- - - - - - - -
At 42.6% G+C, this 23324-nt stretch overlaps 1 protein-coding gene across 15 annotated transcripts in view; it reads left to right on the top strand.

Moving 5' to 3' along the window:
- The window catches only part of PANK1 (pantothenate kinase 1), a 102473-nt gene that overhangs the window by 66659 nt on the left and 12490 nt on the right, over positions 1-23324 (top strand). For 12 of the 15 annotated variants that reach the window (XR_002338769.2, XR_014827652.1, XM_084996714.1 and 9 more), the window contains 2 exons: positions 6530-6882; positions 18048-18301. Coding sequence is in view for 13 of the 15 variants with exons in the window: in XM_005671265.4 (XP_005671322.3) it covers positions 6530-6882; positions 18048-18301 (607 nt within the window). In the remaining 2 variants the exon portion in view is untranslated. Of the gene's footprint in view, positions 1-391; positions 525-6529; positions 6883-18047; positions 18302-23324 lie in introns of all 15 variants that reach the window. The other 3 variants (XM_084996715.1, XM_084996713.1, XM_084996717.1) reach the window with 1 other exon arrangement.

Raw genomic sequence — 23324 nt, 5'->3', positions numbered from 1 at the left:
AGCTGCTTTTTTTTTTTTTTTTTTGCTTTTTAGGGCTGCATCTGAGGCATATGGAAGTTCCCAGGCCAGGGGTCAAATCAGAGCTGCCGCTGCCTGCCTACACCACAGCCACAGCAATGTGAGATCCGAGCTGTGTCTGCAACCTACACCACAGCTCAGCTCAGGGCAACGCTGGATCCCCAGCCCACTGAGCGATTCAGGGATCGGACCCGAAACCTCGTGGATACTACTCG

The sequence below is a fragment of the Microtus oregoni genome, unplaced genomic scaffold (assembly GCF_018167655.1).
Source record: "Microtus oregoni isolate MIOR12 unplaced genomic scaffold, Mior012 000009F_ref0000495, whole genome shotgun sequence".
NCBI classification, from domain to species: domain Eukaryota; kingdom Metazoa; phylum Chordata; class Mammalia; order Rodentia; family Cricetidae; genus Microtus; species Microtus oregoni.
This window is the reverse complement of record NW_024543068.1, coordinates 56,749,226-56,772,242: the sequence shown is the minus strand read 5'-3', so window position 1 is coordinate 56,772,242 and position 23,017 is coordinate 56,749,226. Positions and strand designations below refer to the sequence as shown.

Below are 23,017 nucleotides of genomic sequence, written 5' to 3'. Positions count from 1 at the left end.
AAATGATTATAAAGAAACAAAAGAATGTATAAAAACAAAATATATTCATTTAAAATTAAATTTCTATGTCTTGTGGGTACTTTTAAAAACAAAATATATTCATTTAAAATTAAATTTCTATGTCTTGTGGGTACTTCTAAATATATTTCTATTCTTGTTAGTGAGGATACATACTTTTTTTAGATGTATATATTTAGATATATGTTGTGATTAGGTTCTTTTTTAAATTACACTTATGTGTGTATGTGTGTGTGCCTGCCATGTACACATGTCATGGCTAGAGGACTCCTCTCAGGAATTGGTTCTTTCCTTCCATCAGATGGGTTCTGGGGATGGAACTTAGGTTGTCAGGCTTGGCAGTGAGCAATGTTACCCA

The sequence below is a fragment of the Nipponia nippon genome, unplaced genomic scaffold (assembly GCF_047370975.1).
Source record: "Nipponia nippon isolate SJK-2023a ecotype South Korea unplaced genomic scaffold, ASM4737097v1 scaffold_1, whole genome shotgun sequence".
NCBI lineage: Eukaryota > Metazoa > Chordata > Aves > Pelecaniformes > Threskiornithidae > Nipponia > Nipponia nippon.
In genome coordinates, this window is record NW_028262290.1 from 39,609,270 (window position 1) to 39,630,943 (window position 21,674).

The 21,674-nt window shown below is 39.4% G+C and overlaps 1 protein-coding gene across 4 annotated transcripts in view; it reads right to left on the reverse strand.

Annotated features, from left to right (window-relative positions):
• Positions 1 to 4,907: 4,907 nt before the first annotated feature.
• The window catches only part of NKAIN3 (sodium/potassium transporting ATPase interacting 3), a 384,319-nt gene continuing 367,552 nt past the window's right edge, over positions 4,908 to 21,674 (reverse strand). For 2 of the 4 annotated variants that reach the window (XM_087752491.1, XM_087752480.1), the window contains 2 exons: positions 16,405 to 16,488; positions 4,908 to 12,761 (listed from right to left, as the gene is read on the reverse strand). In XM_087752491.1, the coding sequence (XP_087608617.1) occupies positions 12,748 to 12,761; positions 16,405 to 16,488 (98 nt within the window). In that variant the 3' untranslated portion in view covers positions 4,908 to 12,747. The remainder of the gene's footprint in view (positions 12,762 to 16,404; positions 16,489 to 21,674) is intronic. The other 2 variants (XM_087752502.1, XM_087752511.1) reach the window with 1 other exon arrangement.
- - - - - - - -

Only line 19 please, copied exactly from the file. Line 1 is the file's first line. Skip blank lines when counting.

• The window catches only part of NKAIN3 (sodium/potassium transporting ATPase interacting 3), a 384,319-nt gene continuing 367,552 nt past the window's right edge, over positions 4,908 to 21,674 (reverse strand). For 2 of the 4 annotated variants that reach the window (XM_087752491.1, XM_087752480.1), the window contains 2 exons: positions 16,405 to 16,488; positions 4,908 to 12,761 (listed from right to left, as the gene is read on the reverse strand). In XM_087752491.1, the coding sequence (XP_087608617.1) occupies positions 12,748 to 12,761; positions 16,405 to 16,488 (98 nt within the window). In that variant the 3' untranslated portion in view covers positions 4,908 to 12,747. The remainder of the gene's footprint in view (positions 12,762 to 16,404; positions 16,489 to 21,674) is intronic. The other 2 variants (XM_087752502.1, XM_087752511.1) reach the window with 1 other exon arrangement.